The government of the Northwest Territories is offering $1750 per polar bear pelt, up considerably from the $400 they were giving. The purpose for the increase is apparently to bring more polar bear pelts to auction. North Bay, Ontario in July is where and when the next auction will be.
Canada has about two-thirds of the world’s wild polar bears. Their national government has listed them as a species of special concern, which means they receive less legal protection than those designated as threatened or endangered. Still they do receive some protections, meaning in most areas no hunting or trapping of them is allowed, except for indigenous peoples.
The Canadian national government maintains a website about wild animals and their legal protection called the Species at Risk Public Registry. In the polar bear section, they list various threats for them as hunting, climate change resulting in habitat loss and loss of prey animals for food, human pollution, and polar bears eating each other.
For Ontario, the SRRR website says, “In Ontario, the Polar Bear is protected under the Endangered Species Act, 2007. Polar Bears are also protected under the Ontario Fish and Wildlife Conservation Act, 1997, and there is no hunting or trapping season. Nevertheless, under Treaty 9, Aboriginal people residing along the Hudson Bay and James Bay coast are permitted to harvest Polar Bears, including females with cubs and bears in dens.” (Source: Species at Risk Public Registry)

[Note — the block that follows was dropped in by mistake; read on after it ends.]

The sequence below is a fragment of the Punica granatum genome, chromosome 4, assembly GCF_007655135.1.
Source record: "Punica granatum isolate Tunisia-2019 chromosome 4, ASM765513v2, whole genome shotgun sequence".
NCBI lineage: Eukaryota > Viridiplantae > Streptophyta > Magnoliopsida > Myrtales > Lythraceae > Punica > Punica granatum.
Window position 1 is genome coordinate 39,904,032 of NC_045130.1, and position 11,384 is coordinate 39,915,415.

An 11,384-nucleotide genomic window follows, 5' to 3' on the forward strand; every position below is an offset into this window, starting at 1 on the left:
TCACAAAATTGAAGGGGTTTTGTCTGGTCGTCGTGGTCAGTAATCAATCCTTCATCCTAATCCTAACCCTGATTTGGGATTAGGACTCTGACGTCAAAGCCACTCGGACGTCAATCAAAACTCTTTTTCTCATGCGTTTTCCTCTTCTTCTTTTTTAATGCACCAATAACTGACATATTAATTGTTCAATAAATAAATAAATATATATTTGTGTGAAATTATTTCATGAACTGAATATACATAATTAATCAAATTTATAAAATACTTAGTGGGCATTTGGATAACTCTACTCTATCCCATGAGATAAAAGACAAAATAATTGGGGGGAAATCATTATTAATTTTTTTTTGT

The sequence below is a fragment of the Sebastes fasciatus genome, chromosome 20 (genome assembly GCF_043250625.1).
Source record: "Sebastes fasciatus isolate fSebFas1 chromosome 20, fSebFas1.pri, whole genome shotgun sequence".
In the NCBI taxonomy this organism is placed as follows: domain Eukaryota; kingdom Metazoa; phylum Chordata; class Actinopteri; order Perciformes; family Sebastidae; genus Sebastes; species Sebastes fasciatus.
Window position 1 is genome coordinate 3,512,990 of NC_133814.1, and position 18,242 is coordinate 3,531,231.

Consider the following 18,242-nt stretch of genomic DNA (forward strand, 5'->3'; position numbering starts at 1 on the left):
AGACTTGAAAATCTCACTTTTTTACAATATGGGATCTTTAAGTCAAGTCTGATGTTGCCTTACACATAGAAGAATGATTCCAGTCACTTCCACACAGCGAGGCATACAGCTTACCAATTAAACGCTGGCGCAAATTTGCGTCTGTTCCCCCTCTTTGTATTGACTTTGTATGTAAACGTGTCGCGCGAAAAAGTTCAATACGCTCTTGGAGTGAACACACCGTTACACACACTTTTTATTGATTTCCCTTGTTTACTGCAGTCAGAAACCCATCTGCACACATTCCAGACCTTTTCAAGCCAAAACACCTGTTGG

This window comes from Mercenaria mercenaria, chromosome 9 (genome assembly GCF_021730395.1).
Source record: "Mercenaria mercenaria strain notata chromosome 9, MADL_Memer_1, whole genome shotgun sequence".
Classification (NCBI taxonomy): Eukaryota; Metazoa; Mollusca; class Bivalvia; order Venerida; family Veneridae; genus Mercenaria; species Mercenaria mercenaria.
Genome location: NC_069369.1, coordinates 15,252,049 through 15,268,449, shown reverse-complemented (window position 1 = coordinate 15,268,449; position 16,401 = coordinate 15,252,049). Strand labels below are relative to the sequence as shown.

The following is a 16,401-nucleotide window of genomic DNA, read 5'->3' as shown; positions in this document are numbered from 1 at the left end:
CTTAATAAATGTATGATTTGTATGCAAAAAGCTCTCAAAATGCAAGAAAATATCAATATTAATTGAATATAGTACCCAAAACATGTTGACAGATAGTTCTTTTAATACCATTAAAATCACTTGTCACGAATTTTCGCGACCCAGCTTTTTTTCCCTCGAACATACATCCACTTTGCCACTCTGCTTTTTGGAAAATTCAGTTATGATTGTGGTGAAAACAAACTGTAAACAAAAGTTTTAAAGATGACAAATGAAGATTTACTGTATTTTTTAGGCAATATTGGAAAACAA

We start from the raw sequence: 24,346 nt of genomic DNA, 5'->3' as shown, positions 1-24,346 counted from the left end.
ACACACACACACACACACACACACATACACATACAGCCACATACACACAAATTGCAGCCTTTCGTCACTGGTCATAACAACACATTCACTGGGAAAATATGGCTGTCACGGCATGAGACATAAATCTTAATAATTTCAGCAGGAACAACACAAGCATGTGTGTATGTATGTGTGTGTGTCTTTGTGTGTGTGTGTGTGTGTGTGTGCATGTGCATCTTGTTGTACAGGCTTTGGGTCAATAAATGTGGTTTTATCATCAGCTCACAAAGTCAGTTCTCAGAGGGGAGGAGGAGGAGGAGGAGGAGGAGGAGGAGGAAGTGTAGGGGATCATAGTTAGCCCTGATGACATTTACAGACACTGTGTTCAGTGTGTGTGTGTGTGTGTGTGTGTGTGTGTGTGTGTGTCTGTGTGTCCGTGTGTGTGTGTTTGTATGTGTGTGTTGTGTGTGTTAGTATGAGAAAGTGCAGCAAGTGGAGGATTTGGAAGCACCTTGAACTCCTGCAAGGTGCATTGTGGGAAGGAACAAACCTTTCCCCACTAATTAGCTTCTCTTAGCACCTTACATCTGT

So the government allows female polar bears with cubs to be killed, at the same time they are protected? The provincial government pays $400 to $1750 per polar bear pelt, in what appears to be a subsidy to aboriginal people to help supplement their incomes. So perhaps the polar bear pelt payments are charitable to those people, but how about giving them the money to protect the besieged bears, rather than to contribute to their demise? What sense is there in paying people to kill bears that are in all practical terms endangered, though politics prevents them from being afforded that legal status?
Image Credit: Alan Wilson
Disclaimer: The views expressed above are solely those of the author and may
not reflect those of
Care2, Inc., its employees or advertisers.